I don't know if you noticed, but there are two sizes--the other one is 12"
          high. Still a little short, but better.

          Mary Taran


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        • DawnsHebog@aol.com
          In a message dated 2/3/05 9:14:52 AM Pacific Standard Time, dragonwolfcat@yahoo.com writes: I do know how to stain, paint and can assemble kits/models, so
          Message 4 of 16 , Feb 4, 2005
            In a message dated 2/3/05 9:14:52 AM Pacific Standard Time,
            dragonwolfcat@... writes:
            I do know how to stain, paint and can assemble
            kits/models, so would this be a good compromise for
            say 3-5 years for someone who does 14th Cen. Welsh
            with anywhere from 0-3 boys at an event?
            I can't beat their mass production prices, and they look very sturdy. I say
            try one of theirs, and see how it goes for a season. You might even make sure
            it gets its fair share of abuse by dropping, exposing to sun, and an hour of
            good rain soaking.
            Just to try it out, and you'll only lose twenty bucks on it.
            I know what my stuff will do, but I do all my work by hand, and charge for it.

            H


            [Non-text portions of this message have been removed]
          • wodeford
            ... I picked one up at the local IKEA yesterday and will probably assemble it tomorrow. I thought it looked OK and certainly sturdy enough. Paint or swapping
            Message 5 of 16 , Feb 4, 2005
              --- In Authentic_SCA@yahoogroups.com, Angharad ver' Reynulf
              <dragonwolfcat@y...> wrote:

              > Kartotek box with Lid, $19.99

              I picked one up at the local IKEA yesterday and will probably assemble
              it tomorrow. I thought it looked OK and certainly sturdy enough. Paint
              or swapping out the hardware will hide the shiny galvanized bits.

              Don't know if it's obvious from the catalog listing, but the lid is
              not attached to the body of the box in any way. You'd have to install
              your own hinges if you want a hinged top.

              Jehanne
            • Angharad ver' Reynulf
              Thank you for the update Jehanne! I have to travel a bit to IKEA, so I was definitely hoping to get as much info as possible before hand. Angharat
              Message 6 of 16 , Feb 4, 2005
                Thank you for the update Jehanne!

                I have to travel a bit to IKEA, so I was definitely
                hoping to get as much info as possible before hand.

                Angharat


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              • wodeford
                ... You re welcome. I just peeled off the plastic and laid out the parts for assembly and wanted to let you know that the handles are already attached to the
                Message 7 of 16 , Feb 5, 2005
                  --- In Authentic_SCA@yahoogroups.com, Angharad ver' Reynulf
                  <dragonwolfcat@y...> wrote:
                  > Thank you for the update Jehanne!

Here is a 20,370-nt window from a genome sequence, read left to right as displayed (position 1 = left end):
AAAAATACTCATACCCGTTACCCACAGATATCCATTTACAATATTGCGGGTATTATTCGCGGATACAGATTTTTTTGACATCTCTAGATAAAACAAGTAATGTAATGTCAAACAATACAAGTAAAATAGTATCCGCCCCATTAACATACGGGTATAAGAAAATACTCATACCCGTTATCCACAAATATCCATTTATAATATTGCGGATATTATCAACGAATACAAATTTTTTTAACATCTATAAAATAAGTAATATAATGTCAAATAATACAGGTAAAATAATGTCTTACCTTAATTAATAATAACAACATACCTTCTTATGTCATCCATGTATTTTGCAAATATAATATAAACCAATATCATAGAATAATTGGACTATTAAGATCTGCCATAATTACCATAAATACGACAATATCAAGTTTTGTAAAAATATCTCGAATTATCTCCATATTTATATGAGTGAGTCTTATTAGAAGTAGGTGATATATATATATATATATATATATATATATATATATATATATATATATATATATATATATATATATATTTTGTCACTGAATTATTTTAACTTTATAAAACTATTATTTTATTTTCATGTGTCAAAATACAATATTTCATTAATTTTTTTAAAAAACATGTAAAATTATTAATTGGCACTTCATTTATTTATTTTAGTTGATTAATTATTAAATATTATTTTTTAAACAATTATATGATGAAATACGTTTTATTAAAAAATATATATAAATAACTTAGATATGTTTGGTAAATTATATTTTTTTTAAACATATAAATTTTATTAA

You're welcome. I just peeled off the plastic and laid out the parts
                  for assembly and wanted to let you know that the handles are already
                  attached to the sides - with rivets. If you decide you want to swap
                  out the hardware, you'll have to pry them off forcibly.

                  Assembly-wise, the sides are slotted so that the bottom panel fits
                  into it. It's never a bad idea to put a little wood glue in these
                  slots for added strength. The bottom panel is a thinner ply than all
                  the other parts, but should be OK unless you're planning on hauling
                  cannonballs in it. ;->

                  As mentioned previously, the lid lifts off. The short sides of the lid
                  are beveled to fit flush, strips of plywood appear to be glued on the
                  underside running along the long sides so the lid doesn't surf off the
                  chest. Caveat: I also have their APA storage box and one of the
                  screwed on strips decided not to stay screwed after a rough ride off a
                  primitive site. Depending on how hard you are on the box, you might
                  have to reattach one or both of these at a future date.

                  The long sides of the lid are not beveled, so if you want to attach
                  hinges and a hasp of some sort, you should be able to do so.

                  Oh, and you'll need a Phillips head screwdriver to screw the sides to
                  the front and back panels.

                  Back to work,
                  Jehanne
                • wodeford
                  ... And possibly a drill - while there were screw holes predrilled, they didn t *quite* line up correctly, so I had to re-drill most of the ones on mine. And
                  Message 8 of 16 , Feb 5, 2005
                    --- In Authentic_SCA@yahoogroups.com, "wodeford" <wodeford@y...> wrote:

                    > Oh, and you'll need a Phillips head screwdriver to screw the sides to
                    > the front and back panels.

                    And possibly a drill - while there were screw holes predrilled, they
                    didn't *quite* line up correctly, so I had to re-drill most of the
                    ones on mine.

                    And sandpaper.

                    Other than that, it goes together very easily.

                    Jehanne